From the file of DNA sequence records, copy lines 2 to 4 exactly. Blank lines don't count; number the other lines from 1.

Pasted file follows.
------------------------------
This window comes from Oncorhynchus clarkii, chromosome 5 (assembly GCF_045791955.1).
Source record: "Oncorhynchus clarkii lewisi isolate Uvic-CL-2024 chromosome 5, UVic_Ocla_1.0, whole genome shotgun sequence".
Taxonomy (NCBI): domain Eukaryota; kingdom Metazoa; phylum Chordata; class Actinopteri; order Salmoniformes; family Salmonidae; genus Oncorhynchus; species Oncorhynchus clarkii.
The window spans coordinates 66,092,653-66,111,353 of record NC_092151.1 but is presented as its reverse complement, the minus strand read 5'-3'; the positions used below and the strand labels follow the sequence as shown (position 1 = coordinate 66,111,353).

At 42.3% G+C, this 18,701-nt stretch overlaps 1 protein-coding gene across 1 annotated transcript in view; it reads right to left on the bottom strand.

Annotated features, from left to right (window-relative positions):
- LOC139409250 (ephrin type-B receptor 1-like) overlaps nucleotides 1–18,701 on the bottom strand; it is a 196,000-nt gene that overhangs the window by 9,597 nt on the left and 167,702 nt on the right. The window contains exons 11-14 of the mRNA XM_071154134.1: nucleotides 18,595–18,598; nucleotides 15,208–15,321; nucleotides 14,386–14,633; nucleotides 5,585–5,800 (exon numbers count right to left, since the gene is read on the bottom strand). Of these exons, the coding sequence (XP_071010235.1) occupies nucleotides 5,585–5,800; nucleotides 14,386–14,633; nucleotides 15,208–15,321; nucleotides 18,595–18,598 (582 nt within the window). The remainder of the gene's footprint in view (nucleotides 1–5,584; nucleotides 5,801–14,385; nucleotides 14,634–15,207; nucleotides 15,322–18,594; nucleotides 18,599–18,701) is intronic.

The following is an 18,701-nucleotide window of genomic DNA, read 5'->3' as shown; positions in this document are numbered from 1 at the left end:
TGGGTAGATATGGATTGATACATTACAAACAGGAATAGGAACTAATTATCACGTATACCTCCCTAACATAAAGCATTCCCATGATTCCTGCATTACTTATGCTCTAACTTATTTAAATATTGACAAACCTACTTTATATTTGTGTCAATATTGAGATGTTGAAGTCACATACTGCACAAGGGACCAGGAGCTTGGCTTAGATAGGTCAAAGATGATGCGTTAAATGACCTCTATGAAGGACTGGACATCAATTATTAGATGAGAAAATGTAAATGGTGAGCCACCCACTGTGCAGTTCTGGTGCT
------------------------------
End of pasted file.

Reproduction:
Source record: "Oncorhynchus clarkii lewisi isolate Uvic-CL-2024 chromosome 5, UVic_Ocla_1.0, whole genome shotgun sequence".
Taxonomy (NCBI): domain Eukaryota; kingdom Metazoa; phylum Chordata; class Actinopteri; order Salmoniformes; family Salmonidae; genus Oncorhynchus; species Oncorhynchus clarkii.
The window spans coordinates 66,092,653-66,111,353 of record NC_092151.1 but is presented as its reverse complement, the minus strand read 5'-3'; the positions used below and the strand labels follow the sequence as shown (position 1 = coordinate 66,111,353).